Storm Damage Repair
Caltrans continues efforts to maintain and repair the highway at Last Chance Grade. Heavy rains in March 2016, and later in the winter of 2017, resulted in multiple storm damage issues including cracks and settling on the roadway, deformation of retaining walls, and a localized landslide that resulted in the temporary loss of the southbound lane at postmile 14.4. In April 2017, the FHWA approved funding of $27.6M in construction dollars to repair this storm damage. The scope of work includes repairs to four retaining walls and new construction of or extensions to four additional retaining walls. Construction crews will also improve vertical settling to smooth out the ride. This repair work will begin in the summer of 2017, using emergency contracts. Work will also continue for the two retaining walls that have been in construction since 2016.
Last Chance Grade is in an area prone to geological activity. In 2000, the California Geological Survey mapped over 200 active slides in the area.
More recently, surface monitoring data shows slow but steady movement of the roadway along the northern and southern sections of Last Chance Grade. The effects of this movement can be seen in existing retaining walls.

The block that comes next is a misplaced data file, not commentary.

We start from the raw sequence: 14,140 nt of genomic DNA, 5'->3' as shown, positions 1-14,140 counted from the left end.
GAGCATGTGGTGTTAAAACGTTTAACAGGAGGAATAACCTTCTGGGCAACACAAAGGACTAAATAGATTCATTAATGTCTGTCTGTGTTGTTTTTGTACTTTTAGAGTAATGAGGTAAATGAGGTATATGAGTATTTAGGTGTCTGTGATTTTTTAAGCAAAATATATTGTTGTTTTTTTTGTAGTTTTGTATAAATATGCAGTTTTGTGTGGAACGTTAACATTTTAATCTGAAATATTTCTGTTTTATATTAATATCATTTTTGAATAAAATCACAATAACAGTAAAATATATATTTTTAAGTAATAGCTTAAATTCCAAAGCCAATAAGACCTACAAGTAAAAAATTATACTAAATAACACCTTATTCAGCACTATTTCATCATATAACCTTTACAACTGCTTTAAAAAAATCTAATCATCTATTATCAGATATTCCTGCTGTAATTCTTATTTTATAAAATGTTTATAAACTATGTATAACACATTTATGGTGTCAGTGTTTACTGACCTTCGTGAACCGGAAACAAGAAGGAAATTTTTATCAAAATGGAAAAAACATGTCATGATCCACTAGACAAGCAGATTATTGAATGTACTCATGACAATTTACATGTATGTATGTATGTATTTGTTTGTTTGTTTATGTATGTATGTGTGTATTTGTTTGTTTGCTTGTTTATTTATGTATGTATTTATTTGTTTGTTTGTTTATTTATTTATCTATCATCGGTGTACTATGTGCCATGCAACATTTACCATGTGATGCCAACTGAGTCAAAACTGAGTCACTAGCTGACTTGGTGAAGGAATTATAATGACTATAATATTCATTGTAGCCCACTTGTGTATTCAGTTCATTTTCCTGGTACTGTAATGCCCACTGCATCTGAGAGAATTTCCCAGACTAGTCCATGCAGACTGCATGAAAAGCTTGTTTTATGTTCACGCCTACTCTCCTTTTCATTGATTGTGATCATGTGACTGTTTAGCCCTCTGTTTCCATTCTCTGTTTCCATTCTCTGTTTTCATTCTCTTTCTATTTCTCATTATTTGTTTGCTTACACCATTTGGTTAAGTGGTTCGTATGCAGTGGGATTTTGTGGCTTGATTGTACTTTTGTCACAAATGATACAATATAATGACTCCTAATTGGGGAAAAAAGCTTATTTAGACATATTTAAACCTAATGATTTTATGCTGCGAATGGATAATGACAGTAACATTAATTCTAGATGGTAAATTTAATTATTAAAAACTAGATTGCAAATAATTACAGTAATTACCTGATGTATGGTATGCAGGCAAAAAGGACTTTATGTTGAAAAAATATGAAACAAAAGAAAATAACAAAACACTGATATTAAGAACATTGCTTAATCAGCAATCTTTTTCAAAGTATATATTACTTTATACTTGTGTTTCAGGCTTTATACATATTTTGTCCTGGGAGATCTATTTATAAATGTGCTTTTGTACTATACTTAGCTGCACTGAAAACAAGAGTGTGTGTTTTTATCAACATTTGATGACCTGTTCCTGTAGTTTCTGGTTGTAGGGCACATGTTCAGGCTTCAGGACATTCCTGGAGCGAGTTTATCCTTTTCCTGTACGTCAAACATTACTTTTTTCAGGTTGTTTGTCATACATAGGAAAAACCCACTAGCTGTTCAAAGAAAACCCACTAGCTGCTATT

Landslides occur 1-3 times per decade; storm events in March 2011 and March 2012 resulted in significant roadway damage requiring emergency repairs. Storm damage in 2017 resulted in a temporary loss of the southbound lane at postmile 14.4.
Highway 101 provides year-round access for commercial trucking and recreational traffic. Since 1980, landslide mitigation projects have cost over $67 million.
If Highway 101 is closed due to a major landslide, this vital connection would be broken and the costs would be felt throughout the area; residents, travelers and area businesses would be disrupted.
To quantify these impacts, Caltrans published an Economic Impact Study examining current costs and analyzing potential effects of an extensive closure of Highway 101. The entire report, completed in January 2015, is available in the Document Library.
A closure of Highway 101, caused by a landslide, could mean:
- $1.3 million per day in travel costs for commercial and passenger vehicles—$450 million each year
- $300-$400 million in reduced output in Del Norte County
- 3,000–4,000 jobs lost each year
- $130 million in lost wages annually
Cultural and Environmental Factors
The Del Norte Coast is a unique coastal ecosystem that is home to old-growth redwoods as well as rare and threatened animal species. The Del Norte Coast Redwoods State Park encompasses a majority of the affected highway.
The area was designated an International Biosphere Reserve by the United Nations in 1983.
The southern portion of Last Chance Grade intersects with an area of cultural significance, designated as a UNESCO World Heritage Site.
The area is of particular importance to the Yurok People, a Native American tribe that has maintained a presence in the region for centuries.